All across the country, thousands of citizens have taken to the streets rallying for justice in the Trayvon Martin case, with hoodies, Arizona Iced Tea and Skittles candy in tow. They’re point is to use these items to bring attention to the stark contrast between the admitted armed gunman George Zimmerman and the 17-year-old victim who was only armed with a drink and bag of candy. But, while the visual symbolism of a hoodie, iced tea and candy are quite effective in raising awareness to an unspeakable travesty of justice, it may also end up raising profits for the brands that get a free ad with every mention.
Is this OK, or does profiting from the tragedy violate some unspoken code of ethics? On its face, it is an uncomfortable question to ask. On some level, asking questions seem a bit of a buzz kill amid the widespread involvement of so many in rallies, on TV and on social media platforms nationwide. In an era that begs people to lift their voices for a cause beyond themselves, it almost feels inappropriate to bring up how companies are benefitting from the shows of support for Trayvon.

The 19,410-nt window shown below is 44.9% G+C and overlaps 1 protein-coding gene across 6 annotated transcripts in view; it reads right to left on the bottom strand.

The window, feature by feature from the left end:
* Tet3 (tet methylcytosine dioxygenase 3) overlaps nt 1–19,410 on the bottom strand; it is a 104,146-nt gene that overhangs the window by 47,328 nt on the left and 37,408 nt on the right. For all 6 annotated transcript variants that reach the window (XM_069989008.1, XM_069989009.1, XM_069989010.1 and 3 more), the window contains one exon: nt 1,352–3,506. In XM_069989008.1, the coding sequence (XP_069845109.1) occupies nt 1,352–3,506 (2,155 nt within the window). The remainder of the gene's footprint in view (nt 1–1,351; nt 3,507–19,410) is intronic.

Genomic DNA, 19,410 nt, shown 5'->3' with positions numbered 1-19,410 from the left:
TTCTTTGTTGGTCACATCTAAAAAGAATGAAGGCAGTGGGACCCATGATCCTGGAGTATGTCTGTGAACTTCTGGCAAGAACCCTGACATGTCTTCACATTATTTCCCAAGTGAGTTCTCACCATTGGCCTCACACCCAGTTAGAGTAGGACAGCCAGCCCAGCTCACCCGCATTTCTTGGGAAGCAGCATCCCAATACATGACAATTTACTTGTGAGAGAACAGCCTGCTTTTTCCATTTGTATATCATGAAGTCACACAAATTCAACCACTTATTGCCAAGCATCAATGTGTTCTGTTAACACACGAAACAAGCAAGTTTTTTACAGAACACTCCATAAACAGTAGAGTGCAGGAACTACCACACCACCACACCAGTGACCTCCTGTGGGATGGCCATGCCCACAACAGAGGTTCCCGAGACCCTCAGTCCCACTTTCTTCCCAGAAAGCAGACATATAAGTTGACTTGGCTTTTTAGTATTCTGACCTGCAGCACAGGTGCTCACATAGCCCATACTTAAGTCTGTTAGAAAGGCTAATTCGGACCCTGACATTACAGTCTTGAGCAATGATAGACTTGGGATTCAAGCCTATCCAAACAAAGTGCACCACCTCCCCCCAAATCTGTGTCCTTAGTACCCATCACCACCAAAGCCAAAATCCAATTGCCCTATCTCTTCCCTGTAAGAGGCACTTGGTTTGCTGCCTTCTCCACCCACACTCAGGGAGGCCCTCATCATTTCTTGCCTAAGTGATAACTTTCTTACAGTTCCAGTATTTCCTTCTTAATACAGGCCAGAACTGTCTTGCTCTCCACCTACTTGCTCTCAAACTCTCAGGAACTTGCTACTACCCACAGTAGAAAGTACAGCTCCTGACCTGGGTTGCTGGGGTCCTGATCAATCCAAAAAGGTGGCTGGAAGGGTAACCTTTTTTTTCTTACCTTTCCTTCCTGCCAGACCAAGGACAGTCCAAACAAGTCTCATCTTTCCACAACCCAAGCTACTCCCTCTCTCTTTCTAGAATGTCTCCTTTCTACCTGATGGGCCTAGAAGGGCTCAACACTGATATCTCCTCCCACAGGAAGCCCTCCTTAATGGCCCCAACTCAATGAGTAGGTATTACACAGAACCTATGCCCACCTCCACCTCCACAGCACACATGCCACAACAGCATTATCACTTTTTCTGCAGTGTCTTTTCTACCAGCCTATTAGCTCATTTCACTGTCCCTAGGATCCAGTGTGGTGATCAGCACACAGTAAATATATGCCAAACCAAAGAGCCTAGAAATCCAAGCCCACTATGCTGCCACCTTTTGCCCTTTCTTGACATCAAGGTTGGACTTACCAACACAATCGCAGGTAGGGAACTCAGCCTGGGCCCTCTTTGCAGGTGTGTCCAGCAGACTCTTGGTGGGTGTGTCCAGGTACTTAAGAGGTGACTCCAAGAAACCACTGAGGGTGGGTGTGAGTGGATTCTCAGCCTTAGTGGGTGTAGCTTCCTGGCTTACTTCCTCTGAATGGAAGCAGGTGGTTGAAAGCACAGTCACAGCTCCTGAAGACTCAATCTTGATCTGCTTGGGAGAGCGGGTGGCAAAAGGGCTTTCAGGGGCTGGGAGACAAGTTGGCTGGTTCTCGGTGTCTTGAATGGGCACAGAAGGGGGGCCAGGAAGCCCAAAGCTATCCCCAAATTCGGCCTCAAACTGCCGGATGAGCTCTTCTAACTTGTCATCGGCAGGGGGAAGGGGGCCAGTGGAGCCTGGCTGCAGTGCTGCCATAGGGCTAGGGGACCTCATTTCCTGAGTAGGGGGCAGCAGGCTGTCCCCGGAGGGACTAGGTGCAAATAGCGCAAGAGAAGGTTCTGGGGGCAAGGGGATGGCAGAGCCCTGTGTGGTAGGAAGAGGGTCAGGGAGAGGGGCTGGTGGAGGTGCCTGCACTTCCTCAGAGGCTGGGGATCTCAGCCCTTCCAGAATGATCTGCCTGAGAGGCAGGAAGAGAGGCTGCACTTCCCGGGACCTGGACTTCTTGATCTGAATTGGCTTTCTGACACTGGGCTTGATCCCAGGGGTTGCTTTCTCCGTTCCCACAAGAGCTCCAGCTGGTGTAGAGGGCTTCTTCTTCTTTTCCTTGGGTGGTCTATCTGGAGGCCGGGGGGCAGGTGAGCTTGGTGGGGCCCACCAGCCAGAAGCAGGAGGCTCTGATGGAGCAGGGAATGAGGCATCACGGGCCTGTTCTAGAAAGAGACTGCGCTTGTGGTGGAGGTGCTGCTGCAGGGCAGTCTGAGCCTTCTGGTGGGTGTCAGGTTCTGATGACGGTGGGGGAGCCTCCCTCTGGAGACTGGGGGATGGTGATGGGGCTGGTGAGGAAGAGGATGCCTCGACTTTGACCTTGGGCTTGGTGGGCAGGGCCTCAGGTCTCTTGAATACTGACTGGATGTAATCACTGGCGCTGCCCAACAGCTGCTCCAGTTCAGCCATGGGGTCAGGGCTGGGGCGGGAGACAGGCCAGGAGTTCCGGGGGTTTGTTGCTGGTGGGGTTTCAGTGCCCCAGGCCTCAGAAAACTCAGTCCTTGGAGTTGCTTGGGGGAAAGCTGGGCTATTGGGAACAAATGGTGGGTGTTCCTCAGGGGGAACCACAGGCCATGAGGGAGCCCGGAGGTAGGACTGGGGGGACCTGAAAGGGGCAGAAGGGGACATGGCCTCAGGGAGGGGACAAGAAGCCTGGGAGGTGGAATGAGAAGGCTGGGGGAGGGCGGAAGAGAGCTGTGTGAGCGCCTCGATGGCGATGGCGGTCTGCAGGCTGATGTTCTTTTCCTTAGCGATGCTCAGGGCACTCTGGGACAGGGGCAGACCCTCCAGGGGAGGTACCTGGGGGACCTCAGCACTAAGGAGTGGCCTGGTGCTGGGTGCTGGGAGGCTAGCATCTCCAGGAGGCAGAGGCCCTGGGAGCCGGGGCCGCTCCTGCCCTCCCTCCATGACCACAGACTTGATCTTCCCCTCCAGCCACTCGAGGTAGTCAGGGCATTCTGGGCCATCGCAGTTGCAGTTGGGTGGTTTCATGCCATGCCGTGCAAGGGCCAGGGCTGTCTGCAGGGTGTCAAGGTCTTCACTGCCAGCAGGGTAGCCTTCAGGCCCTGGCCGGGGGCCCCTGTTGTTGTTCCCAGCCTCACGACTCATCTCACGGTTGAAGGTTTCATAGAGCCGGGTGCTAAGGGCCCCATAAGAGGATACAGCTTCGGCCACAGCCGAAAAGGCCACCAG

But as journalists, it is our job to not only find answers, but ask questions, no matter how uncomfortable they may be. Should hoodie companies or the ones that own Skittles and Arizona Iced Tea earn profits after Trayvon’s death? Should those companies donate the proceeds? Should participants in these public rallies stop purchasing these products altogether?
Wrigley, the company that owns Skittles candy, issued a statement of sadness for the family of Martin saying it “finds it inappropriate to get involved or comment further as we would never wish for our actions to be perceived as an attempt of commercial gain following this tragedy.” Still, even before Trayvon's death, Skittles were already the most popular chewy candy among teens.
The people close to Trayvon are also under the microscope as people probe to see if the family is somehow cashing in. Last week, the family sent filings at the U.S. Patent and Trademark Office for two slogans, “I Am Trayvon” and “Justice For Trayvon,” which cover digital media, CDs and DVDs featuring the teen. However, the family says profits are not the goal. They see it as a way to protect attempts to exploit the cause and to protect against fraudulent fundraising claims.
The attorney representing the family fielded questions about the matter this week in Washington, D.C. “We keep getting called about trademarks and this kind of thing," Benjamin Crump said. "There are so many people out there doing things with Trayvon's name and some inappropriate people, so without that trademark they did not have the right to tell them to cease and desist."
Unknowingly, makers of hoodies, candy and iced tea have become interwoven in a narrative that is now a movement. It’s a complicated matter that raises uneasy questions about who can benefit from notoriety that was never earned.
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(Photo: Jessica McGowan/Getty Images)